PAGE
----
Why Is Pat Tillman Dead?

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As the pomp
and circumstance surrounding the September 11th commemoration
finally winds down, one question haunts me. Why is Pat
Tillman
dead? One of my favorite TV shows, HBO's "Inside
the NFL", had a special segment on how one of Tillman's best
friends, Denver Broncos quarterback Jake Plummer, is dealing with
the tragedy of Tillman's death. (Yes, I watch football highlight
shows. So sue me.) Like just about everyone involved, Plummer is
wondering aloud about some pretty basic issues like honesty and
truth. From where I sit, the wondering should just about be over.

What Is
Obvious to Everyone

A few things
are pretty obvious to almost anyone with even a passing interest
in sports and world affairs for instance:

  • Pat Tillman
    was a professional football player. He attended college in Arizona
    and played professionally there as well. As I understand it, he
    had a penchant for sincerity, was renowned for his leadership
    and zest for life, and had a quality that seemed to attract all
    to him.
  • Tillman
    volunteered to join the Army and go to Afghanistan. During
    his deployment he was killed by "friendly fire" during
    an encounter with the "enemy" although the details remain
    sketchy.
  • Following
    the tragedy, the U.S. Army lied about Tillman's death, going so
    far as to officially report that Tillman died leading a heroic
    up-hill charge against the enemy. He even received the Silver
    Star
    posthumously!

Subsequent
to that first lie, the truth, or some reasonable facsimile thereof
— in several different versions — has come out. In fact,
to date there have been something like four (4) official investigations
or statements into what happened that day in Afghanistan and how
Tillman actually died. As this article goes to print, the Army is
supposedly conducting a fifth investigation. The family is demanding
that they finally be told the truth, as they should. And apparently,
the Army vows to finally tell the truth, this time anyway.

What Is
(Apparently) Not Obvious to Everyone

A few things
seem pretty obvious to those of us who see the Army for what it
is — the "strong-arm" component of a government seemingly
bent on world domination at almost any cost. At the risk of appearing
either insensitive or unpatriotic or both, I feel compelled to toss
out a few of those apparently not-so-obvious items, including:

  • Pat Tillman's
    death was not the first significant event about which the U.S.
    Army has lied, nor will it be the last. Given that we are still
    looking for WMDs in a country apparently with none, lying is about
    par for the course!
  • Tillman
    was not the first U.S. soldier to be killed by "friendly
    fire" nor will he be the last. Heck, the possibility exists
    that he was not the first such victim even in Afghanistan!
  • It takes
    an exceptional brand and quantity of moxie to send someone
    to a funeral to lie about an event such as this, not to mention
    the kind of person it would take to actually carry out such an
    order if he actually knew the facts.

Let's be honest
here, no matter how much it hurts. Even the staunchest "Ditto
Head" (a disciple of Rush Limbaugh) or "Dodo Head"
(a disciple of Bill O'Reilly — okay, I made that one up) would have
to admit that lying for effect is part and parcel of the game of
propaganda. And propaganda is one of the most effective weapons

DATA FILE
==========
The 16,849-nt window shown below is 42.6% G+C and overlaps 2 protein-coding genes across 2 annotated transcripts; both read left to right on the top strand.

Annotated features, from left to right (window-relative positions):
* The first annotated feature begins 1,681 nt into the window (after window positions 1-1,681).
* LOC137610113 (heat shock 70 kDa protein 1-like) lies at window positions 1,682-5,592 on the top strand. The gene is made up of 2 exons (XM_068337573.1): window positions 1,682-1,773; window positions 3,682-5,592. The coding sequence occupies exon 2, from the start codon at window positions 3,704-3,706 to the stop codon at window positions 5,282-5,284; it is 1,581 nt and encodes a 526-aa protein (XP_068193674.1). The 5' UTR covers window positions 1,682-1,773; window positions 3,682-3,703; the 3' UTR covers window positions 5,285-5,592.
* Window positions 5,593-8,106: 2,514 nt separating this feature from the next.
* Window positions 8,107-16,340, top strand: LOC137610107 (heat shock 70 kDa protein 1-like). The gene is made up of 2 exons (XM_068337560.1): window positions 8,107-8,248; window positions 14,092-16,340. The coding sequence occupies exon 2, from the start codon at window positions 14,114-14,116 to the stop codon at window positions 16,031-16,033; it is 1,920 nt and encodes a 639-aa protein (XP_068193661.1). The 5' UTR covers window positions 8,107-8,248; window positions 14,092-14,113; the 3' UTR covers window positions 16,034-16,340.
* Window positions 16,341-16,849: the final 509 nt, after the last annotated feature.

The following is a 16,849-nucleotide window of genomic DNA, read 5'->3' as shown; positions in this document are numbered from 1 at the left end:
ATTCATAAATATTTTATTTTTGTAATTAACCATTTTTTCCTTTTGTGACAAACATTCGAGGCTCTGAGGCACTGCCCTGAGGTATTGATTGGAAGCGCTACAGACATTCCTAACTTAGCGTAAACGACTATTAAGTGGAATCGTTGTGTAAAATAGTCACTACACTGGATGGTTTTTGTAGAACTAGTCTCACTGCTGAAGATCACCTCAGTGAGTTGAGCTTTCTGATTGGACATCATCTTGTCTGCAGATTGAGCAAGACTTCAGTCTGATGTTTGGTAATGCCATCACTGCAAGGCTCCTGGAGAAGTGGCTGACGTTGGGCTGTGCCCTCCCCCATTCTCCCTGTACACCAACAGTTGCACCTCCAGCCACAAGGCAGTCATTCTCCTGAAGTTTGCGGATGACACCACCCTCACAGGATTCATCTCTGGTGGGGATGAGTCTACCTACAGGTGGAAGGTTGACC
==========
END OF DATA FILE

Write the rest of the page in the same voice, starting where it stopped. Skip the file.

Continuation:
in the arsenal of any effective army. In other words, if the U.S.
Army is truly the best in the world, then its leaders have
to be effective liars, even when those lies are being told to the
very ones who foot the bills.

Effective strategy
aside, after such a display of bold-faced lying, it would take quite
a bit of child-like navet to believe any "official statements"
that may come out in the future. I suspect those who grieve most
for Pat Tillman are already aware of this; certainly they have my
sincere sympathy for their loss. To any others who think the next
investigation will yield "real" answers let me make this
offer: I am in possession of a fantastic piece of real estate containing
a bridge, a railroad, and airstrip, and inhabited by a herd of unicorns.
I am offering it for a fantastic price, but only to those
who show up wearing a Yankee Doodle hat and driving a car — preferably
American made — with an "I Support the Troops" magnetic
ribbon proudly displayed. This property will not last long!

Conclusion

So
why is Pat Tillman dead? He is dead because he so believed in his
country and what he thought its flag stood for that he left
a comfortable life in the National Football League to volunteer
to join the U.S. Army as a Ranger and go to Afghanistan ostensibly
in pursuit of Osama bin Laden. I sincerely believe he thought
he was going to "fight for freedom", although what he
and his comrades are actually fighting for is debatable.
What is most assuredly not debatable is this. Subsequent to his
death — via the bullets of his own countrymen — the government he
represented chose to reward his "gift" by lying to his
family (and everyone else) repeatedly about how he died. If they
would lie about an event such as this — where a key issue in play
is the feelings of those who loved Pat Tillman, versus any item
of legitimate national security interest — what else would they
lie about?

And exactly
how much longer are we going to give these people a free pass to
treat us as they please?

September
20, 2006

Wilt
Alston [send him
mail
] lives in Rochester, NY, with his wife and three
children. When he's not training for a marathon or furthering his
part-time study of libertarian philosophy, he works as a principal
research scientist in transportation safety, focusing primarily
on the safety of subway and freight train control systems.

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